MotoMatters.com is delighted to feature the work of iconic MotoGP writer Mat Oxley. Oxley is a former racer, TT winner and highly respected author of biographies of world champions Mick Doohan and Valentino Rossi, and currently writes for Motor Sport Magazine, where he is MotoGP correspondent. We are featuring sections from Oxley's blogs, which are posted in full on the Motor Sport Magazine website.
Why the door was left Open for Ducati
Dorna’s Open plan is to get all the factories using their software to make MotoGP racing closer and safer. Open this, Open that, Open the other; that was all everyone was talking about at Sepang last week.
Aleix Espargaró ended the test at the sharp end and ahead of three of the four Factory-spec Yamahas on his Open-spec YZR-M1. It will be a huge thrill to have Espargaró battling up front, putting a few factory noses out of joint.
The even bigger deal at Sepang was Ducati deciding it’s no longer a factory team but is instead an Open team. Honda and Yamaha are raging about this because the whole point of the Open regs was to give poorer privateer teams a helping hand, not to help one factory outflank the others.
It is finally official. Yamaha have today announced that they have signed a five-year deal with Spanish telecommunications company Movistar to act as title sponsor for the factory Yamaha team. The deal will see Movistar branding appear prominently on fairings, leathers, team uniform, team trucks, etc, and the team be called Movistar Yamaha MotoGP.
The deal had been rumored since the start of the year, and had been confirmed unofficially last week, when Movistar presented its TV schedules. But the formal announcement came only today, when the Spanish firm unveiled the price structure for its pay-per-view offering in Madrid. The contract had been a long time in the making, as a conflict over fairing space with sponsor Monster, who had signed a two-year deal with team at the beginning of last season. According to reports in Spanish magazine Solomoto, appearing on the US website Sport Rider, Yamaha Racing boss Lin Jarvis had flown to the US to help settle the deal with Monster. This was key, as Movistar is both offering much more money than Monster - the Sport Rider report claims it is twice as much - but the deal is also for a longer period, stretching for five years, while the Monster contract expires at the end of this year.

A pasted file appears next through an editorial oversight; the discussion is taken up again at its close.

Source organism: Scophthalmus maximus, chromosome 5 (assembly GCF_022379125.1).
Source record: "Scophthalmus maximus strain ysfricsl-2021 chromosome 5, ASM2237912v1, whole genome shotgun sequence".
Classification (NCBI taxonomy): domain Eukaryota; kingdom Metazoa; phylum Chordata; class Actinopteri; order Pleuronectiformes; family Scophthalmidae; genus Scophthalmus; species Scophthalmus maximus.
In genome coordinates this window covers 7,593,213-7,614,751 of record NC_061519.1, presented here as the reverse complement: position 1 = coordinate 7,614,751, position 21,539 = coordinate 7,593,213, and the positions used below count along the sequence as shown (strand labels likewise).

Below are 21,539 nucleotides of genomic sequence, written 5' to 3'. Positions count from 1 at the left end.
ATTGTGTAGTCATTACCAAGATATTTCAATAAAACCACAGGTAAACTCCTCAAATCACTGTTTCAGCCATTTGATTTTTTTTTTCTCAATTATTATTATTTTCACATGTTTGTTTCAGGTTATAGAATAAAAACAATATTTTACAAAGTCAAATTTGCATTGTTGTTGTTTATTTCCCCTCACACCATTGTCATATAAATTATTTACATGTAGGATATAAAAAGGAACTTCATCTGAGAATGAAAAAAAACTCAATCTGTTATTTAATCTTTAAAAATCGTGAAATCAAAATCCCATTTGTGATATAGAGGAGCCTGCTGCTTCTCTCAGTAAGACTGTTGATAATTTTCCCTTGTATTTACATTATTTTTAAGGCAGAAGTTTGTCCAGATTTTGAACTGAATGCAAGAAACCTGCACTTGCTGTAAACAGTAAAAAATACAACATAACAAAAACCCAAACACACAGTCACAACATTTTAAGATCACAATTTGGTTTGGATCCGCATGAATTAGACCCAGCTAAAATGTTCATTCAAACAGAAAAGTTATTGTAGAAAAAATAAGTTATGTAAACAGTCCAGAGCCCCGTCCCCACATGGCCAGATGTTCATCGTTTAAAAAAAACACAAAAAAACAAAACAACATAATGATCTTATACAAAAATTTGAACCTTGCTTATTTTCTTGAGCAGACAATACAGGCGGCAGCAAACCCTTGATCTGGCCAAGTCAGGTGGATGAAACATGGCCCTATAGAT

Press releases after the second day of the tire test at Phillip Island:
The tire test at Phillip Island continues, with a selection of MotoGP and Moto2 riders putting new specs of tires from Bridgestone and Dunlop through their paces in an attempt to avoid a repeat of the fiasco of last October. After the first day of testing, where the riders tested a large selection of various compounds and constructions, the second day of testing concentrated on the tires which showed the most promise from the short runs on Monday.
Though Jorge Lorenzo was fastest on the day, his time was still over a second off the lap record set by Marc Marquez in October. But fast times were less important than tire enduranc, and Dani Pedrosa, Valentino Rossi and Cal Crutchlow all posted long runs towards the end of the day. Pedrosa managed 20 laps, or just over two-thirds race distance, while Rossi and Crutchlow both did runs of half race distance. Lap times were consistent, with little drop off towards the end. Bridgestone were very happy with the data, and have narrowed the selection down to three possible tires, and hoping to leave with just two options for development ready for the race in October. Jordi Torres did a race simulation on the Moto2 Dunlops, but the tire did not produce the lap times which Dunlop had hoped. The data was useful nonetheless, as it provides further input for development.